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The Rock Varnish Revolution: New Insights from Microlaminations and the Contributions of Tanzhuo Liu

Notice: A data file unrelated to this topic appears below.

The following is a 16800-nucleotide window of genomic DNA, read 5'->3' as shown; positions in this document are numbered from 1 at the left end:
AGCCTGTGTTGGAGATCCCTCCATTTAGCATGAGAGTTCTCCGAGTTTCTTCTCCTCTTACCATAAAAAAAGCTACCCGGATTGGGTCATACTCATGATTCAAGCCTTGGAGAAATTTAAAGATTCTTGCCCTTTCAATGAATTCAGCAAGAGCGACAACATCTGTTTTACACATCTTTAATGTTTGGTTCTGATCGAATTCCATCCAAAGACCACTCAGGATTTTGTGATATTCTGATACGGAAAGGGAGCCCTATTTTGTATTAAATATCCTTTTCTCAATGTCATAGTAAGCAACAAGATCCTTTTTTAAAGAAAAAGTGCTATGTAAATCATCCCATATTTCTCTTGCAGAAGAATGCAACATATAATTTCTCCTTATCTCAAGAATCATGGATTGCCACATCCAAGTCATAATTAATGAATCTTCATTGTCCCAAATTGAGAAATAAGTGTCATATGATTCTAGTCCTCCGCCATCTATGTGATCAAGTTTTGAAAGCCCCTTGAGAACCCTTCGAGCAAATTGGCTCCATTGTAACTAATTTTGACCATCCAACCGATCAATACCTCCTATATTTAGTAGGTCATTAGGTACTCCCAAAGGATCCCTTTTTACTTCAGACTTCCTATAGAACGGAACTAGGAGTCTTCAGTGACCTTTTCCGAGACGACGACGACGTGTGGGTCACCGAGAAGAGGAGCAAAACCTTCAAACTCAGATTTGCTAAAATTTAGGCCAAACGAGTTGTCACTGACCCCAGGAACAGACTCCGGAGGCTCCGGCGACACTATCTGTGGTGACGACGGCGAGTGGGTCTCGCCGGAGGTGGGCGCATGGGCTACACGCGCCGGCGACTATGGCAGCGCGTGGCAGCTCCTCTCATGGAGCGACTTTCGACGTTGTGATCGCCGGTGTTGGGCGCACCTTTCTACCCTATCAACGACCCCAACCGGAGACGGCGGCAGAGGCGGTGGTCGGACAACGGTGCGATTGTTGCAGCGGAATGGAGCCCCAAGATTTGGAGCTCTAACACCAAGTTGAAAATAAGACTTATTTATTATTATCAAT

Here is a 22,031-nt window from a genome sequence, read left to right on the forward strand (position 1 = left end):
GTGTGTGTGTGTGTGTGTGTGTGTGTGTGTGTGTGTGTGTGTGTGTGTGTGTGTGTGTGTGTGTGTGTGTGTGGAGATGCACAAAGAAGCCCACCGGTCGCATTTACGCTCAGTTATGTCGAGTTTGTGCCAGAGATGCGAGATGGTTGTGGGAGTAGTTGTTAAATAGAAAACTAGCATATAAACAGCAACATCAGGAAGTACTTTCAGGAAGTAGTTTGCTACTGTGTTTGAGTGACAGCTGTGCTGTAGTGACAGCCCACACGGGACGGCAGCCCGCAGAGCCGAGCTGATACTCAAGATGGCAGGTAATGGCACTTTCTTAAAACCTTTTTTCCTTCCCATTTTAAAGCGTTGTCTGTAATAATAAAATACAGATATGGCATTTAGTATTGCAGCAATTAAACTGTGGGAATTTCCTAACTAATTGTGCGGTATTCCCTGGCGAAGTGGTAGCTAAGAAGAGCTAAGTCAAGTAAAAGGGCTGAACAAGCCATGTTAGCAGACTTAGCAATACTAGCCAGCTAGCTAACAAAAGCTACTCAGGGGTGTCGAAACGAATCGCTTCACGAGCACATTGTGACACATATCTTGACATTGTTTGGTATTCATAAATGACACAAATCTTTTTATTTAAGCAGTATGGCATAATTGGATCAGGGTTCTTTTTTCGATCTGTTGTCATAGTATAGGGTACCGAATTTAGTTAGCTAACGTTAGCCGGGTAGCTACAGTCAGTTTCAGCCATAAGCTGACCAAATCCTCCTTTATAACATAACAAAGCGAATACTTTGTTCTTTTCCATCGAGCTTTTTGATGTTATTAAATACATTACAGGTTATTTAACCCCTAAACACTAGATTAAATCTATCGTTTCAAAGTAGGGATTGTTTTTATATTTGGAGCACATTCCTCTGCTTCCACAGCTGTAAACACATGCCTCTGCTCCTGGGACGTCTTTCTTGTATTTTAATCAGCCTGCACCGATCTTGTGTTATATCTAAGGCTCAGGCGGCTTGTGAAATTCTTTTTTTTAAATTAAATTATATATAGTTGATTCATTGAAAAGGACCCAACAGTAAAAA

Rock varnish is a coating composed of clay minerals cemented to rock surfaces by oxides of manganese and iron. Although this dark brown-to-black accretion is most noticeable in arid regions, it occurs in all terrestrial weathering environments. Scholarly varnish research started with Alexander von Humboldt, when he asked how this external accretion forms and why manganese concentrations in varnish are 101–102 greater than in potential source materials. In the ensuing two centuries, investigations into rock varnish have been characterized by researchers studying only a handful of samples who have often used limited data to draw general conclusions. In contrast, nearly two decades of work by Tanzhuo Liu of Columbia University has yielded more than 10,000 varnish microstratigraphies obtained from rock depressions, analyses of which have provided new insights into the origin of rock varnish and the nature of climatic change in deserts, in addition to opening new research avenues in geomorphology and geoarchaeology.

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